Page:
Upon entering the Scotiabank Arena fans are greeted with decent-sized concourses with a plethora of concession options. For fans who enjoy the treasure hunt, there are some photos and portraits on many of the walls featuring key moments in Scotiabank Arena, Toronto Raptors and Toronto Maple Leafs history. There are not many spots where there is empty wall space. Even stairwells are home to some classic pictures.

The main team store is large and crowded and can be found on the north side of the building. It can be accessed during non-game hours from the Galleria, which also hosts the ticket windows and links directly to Union Station. Markings of the old Toronto Postal Delivery Building along with a history of the building can be found here. The Captain's Wall, which is becoming more prevalent throughout hockey venues, traces the lineage of those honoured enough to wear the Captain ‘C’ right up to the current captain, John Tavares.

When entering the two-tier seating bowl, fans are bombarded with the history and accomplishments of the Toronto Maple Leafs. The two early Stanley Cup banners from the Arenas in 1918 and 1922 as the St. Pats, hang at the north side of the arena, starting from the east. These are followed to the west by the nine Maple Leafs Stanley Cup banners including 1932, 1942, 1945, 1947, 1948, 1949, 1962, 1964, and 1967. Each banner features a picture of what the trophy looked like when presented that year.

On the opposite, south side hang the banners of the retired numbers for the Maple Leafs. Hockey legends Frank, Mahovlich, Wendel Clark, Dave Keon, George Armstrong, Charlie Conacher, King Clancy, Ace Bailey, Red Kelly, Johnny Bower, Turk Broda, Hap Day, Bill Barilko, Tim Horton, Teeder Kennedy, Syl Apps, Mats Sundin, Borje Salming Darryl Sittler and Doug Gilmour all have a home here. These banners have an appropriate home right in front of the Foster Hewitt Memorial Gondola, where the various press sit. The ice runs from east to west with the perfect center ice picture coming from the south side.

The gameday presentation of the Toronto Maple Leafs provides a bit of a quandary. The Leafs are forced to find a balance between the classic and modern, historical and modern. The massive, state-of-the-art video board is used magnificently and the video montages produced by the team are top-notch and do a good job of balancing the old and new.

Jimmy Holmstrom plays the organ during specifically featured breaks, however, it seems that the organ is featured less than in previous years. Carlton the Bear partakes in some promotions and traverses the arena, interacting with fans. The Leafs employ an in-house DJ and have in-game hosts, which lean more toward the modern. The 2023-24 season has been fraught with controversy with regards to the Leafs goal song. For the last number of years, the goal song was “You Make My Dreams (Come True)” by Hall and Oates, which received props as being original and refreshing in this publication.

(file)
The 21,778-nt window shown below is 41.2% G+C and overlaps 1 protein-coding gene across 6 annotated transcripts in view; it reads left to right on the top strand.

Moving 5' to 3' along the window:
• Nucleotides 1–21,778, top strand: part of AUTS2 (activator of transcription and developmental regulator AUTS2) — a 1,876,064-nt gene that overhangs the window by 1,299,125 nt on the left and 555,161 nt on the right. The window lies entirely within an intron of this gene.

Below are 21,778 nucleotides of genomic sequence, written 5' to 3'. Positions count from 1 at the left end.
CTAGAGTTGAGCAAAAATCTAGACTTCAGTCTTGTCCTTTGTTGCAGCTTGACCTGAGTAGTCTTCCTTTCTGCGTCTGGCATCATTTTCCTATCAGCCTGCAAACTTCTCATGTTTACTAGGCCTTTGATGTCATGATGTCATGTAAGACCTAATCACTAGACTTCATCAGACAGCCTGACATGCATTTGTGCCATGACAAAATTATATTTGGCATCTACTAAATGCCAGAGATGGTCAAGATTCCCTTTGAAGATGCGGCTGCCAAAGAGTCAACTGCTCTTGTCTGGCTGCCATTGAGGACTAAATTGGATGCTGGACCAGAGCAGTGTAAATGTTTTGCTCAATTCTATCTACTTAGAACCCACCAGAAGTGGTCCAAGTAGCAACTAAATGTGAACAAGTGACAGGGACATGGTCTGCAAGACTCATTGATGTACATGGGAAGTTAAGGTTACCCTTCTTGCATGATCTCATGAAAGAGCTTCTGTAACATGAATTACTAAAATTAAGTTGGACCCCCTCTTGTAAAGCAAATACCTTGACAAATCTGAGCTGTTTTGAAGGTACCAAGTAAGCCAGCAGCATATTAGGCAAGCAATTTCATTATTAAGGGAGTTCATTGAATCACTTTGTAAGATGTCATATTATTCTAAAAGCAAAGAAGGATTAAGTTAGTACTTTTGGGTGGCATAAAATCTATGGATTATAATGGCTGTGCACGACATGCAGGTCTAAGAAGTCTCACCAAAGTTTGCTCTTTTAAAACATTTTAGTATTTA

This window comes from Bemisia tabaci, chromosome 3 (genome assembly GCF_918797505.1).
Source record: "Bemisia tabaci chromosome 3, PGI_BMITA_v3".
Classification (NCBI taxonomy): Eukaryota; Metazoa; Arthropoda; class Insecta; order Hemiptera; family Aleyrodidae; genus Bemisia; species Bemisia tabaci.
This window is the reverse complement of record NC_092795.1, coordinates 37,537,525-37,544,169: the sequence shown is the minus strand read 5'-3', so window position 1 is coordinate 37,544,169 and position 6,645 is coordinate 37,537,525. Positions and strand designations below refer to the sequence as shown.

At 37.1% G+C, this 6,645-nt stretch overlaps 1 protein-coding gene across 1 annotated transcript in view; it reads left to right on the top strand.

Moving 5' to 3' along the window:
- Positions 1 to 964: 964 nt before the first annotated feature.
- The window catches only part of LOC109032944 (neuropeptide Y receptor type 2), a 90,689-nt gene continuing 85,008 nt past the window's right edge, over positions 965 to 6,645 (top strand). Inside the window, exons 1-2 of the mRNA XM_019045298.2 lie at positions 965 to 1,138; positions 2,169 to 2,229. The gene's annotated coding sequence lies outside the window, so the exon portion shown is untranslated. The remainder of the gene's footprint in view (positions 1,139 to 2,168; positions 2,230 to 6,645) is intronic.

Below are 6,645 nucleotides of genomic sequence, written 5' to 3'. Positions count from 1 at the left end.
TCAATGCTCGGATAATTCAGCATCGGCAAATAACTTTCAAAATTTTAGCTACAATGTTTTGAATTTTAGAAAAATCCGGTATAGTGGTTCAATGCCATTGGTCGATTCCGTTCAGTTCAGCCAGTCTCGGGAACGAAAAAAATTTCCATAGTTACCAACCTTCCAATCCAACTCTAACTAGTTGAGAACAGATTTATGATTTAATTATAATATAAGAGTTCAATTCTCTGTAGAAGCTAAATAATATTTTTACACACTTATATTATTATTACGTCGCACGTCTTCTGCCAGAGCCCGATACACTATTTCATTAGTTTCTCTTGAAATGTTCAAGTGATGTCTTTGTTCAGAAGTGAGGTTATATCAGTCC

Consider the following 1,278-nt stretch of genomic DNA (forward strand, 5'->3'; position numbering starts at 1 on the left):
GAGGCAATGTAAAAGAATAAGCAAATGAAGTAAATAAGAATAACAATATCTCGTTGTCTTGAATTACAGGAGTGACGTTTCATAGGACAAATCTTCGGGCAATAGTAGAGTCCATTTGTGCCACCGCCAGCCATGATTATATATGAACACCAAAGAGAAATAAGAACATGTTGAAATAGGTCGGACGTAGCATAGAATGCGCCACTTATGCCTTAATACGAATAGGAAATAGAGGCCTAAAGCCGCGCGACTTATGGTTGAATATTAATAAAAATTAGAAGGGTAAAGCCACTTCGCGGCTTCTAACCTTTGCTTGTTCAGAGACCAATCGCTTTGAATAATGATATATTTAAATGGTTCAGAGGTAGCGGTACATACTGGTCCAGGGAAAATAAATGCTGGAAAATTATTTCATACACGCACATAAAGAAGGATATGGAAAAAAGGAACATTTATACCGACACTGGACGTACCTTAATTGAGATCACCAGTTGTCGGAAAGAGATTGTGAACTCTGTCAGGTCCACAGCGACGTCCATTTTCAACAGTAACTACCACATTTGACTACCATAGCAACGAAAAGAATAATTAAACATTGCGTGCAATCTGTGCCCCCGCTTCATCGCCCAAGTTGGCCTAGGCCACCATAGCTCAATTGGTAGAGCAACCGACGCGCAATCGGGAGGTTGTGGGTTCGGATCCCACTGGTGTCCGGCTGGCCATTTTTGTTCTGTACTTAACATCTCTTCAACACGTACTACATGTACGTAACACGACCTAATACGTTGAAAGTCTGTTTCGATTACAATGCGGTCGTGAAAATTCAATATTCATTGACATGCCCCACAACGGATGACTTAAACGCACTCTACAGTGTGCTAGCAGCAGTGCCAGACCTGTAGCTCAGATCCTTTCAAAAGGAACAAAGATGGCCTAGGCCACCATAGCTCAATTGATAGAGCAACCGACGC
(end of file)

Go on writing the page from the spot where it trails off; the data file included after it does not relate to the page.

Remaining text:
The Leafs began the season with a more contemporary goal song which was met with vitriol as a result of concerning lyrics in their selection. Since then, the Leafs have gone with “Dup Dup” by Mickie Krause, which is just another bland, electronic song like so many other teams employ. The Leafs have gone from being a leader and original to a team following all of the others in this manner. It is curious why the Leafs can’t get an original song written by one of the plethora of musical artists who frequent Leaf games.

Neighbourhood 5

Scotiabank Arena has a prime location that is second to none in the National Hockey League. Scotiabank Arena is located right in the heart of the excitement in Toronto, one of the top tourist cities in North America. Toronto is a vastly cosmopolitan city that offers just about anything that visitors could want. The restaurant scene in Toronto is fantastic and there are a multitude of pre and post-game spots for food and drink within mere steps of Scotiabank Arena. Real Sports is located right in Maple Leaf Square as is e11even.

The Loose Moose, The Fox, Miller Tavern, Taverna Mercatto, and Kelly's Landing, to name a few, are all great options that are within walking distance. A unique dining experience fans could choose to partake in is at the top of the CN Tower which features excellent food and the best view of the city there is.

Toronto is also a sports fan haven as there are a ton of other sporting options. Scotiabank Arena is shared with the Toronto Raptors of the NBA. Just down the road is Rogers Centre, home of the Toronto Blue Jays of MLB. Heading west along Lakeshore Blvd. will bring fans to Exhibition Place which has BMO Field and Coca-Cola Coliseum on the grounds. These are the homes of the Toronto Argonauts, Toronto FC and Toronto Marlies.